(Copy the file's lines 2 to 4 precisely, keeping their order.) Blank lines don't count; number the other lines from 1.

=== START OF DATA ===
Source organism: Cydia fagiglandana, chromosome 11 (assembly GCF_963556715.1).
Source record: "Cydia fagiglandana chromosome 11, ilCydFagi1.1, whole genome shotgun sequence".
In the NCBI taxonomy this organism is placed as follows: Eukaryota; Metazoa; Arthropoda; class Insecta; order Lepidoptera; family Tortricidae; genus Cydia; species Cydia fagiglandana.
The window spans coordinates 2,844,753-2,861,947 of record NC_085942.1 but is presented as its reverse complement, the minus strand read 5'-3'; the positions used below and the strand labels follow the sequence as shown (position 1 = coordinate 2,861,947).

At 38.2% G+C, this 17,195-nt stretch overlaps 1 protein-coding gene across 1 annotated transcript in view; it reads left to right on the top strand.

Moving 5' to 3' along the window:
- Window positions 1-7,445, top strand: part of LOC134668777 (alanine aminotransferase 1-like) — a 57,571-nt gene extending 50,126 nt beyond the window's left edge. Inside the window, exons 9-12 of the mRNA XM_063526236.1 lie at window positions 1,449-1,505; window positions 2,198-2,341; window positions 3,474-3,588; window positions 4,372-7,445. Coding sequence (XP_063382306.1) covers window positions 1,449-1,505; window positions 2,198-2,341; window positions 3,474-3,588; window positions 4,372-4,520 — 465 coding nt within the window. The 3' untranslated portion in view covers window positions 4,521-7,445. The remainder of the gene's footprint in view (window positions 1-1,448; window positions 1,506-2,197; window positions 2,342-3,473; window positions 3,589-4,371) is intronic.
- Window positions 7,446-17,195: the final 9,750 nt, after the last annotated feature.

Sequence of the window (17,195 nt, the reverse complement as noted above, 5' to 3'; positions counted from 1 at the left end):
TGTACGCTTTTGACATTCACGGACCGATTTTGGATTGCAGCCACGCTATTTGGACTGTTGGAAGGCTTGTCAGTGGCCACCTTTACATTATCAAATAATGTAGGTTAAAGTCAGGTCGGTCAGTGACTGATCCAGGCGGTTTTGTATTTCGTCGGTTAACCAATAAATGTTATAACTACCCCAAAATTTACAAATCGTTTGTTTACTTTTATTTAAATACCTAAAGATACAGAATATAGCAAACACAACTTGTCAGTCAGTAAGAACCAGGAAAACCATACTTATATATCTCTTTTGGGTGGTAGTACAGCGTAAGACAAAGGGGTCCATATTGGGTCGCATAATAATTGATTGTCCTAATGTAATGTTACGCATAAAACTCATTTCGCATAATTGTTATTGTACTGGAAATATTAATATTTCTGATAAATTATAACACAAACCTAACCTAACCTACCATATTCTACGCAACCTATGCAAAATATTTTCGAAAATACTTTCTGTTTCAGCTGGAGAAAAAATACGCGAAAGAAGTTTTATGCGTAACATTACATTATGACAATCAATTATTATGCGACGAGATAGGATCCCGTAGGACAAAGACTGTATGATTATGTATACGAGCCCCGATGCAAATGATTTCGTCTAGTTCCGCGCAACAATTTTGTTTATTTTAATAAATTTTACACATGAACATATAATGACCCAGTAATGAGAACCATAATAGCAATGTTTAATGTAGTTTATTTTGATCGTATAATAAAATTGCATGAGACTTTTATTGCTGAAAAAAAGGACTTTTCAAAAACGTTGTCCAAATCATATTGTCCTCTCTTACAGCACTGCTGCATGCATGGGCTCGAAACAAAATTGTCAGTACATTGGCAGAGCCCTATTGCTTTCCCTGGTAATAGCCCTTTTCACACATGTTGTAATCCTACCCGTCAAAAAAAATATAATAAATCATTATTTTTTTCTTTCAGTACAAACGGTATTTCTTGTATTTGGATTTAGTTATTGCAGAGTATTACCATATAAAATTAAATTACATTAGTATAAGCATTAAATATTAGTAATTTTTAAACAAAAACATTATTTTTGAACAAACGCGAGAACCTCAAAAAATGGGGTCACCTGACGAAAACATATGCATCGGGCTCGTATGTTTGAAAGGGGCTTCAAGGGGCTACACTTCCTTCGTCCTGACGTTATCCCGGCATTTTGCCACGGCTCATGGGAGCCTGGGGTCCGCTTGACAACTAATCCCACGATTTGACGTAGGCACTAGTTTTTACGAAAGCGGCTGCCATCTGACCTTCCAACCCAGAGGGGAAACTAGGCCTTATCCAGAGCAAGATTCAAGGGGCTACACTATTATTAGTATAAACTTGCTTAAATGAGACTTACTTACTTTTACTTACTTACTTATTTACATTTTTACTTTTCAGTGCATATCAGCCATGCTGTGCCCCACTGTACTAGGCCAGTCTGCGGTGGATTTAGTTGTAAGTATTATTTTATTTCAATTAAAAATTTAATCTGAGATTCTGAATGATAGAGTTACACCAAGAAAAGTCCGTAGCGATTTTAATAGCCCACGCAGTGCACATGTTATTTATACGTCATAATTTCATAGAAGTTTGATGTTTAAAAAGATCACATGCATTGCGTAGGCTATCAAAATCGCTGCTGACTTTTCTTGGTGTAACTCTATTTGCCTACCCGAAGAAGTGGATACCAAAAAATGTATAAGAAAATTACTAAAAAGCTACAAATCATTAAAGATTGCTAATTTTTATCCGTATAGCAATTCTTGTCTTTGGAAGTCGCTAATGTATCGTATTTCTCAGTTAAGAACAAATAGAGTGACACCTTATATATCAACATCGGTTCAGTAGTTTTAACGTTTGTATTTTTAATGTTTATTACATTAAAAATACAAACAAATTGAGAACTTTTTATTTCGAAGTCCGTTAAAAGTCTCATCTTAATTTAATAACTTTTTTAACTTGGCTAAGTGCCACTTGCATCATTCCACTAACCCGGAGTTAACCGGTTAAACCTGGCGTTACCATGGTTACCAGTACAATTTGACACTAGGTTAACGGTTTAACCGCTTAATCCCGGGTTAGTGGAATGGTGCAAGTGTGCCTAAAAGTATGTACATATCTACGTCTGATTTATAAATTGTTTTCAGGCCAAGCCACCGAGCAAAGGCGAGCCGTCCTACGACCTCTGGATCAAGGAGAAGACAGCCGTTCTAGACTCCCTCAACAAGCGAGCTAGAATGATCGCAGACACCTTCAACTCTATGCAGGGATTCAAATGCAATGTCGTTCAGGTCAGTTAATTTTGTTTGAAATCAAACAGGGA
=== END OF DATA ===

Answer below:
Source record: "Cydia fagiglandana chromosome 11, ilCydFagi1.1, whole genome shotgun sequence".
In the NCBI taxonomy this organism is placed as follows: Eukaryota; Metazoa; Arthropoda; class Insecta; order Lepidoptera; family Tortricidae; genus Cydia; species Cydia fagiglandana.
The window spans coordinates 2,844,753-2,861,947 of record NC_085942.1 but is presented as its reverse complement, the minus strand read 5'-3'; the positions used below and the strand labels follow the sequence as shown (position 1 = coordinate 2,861,947).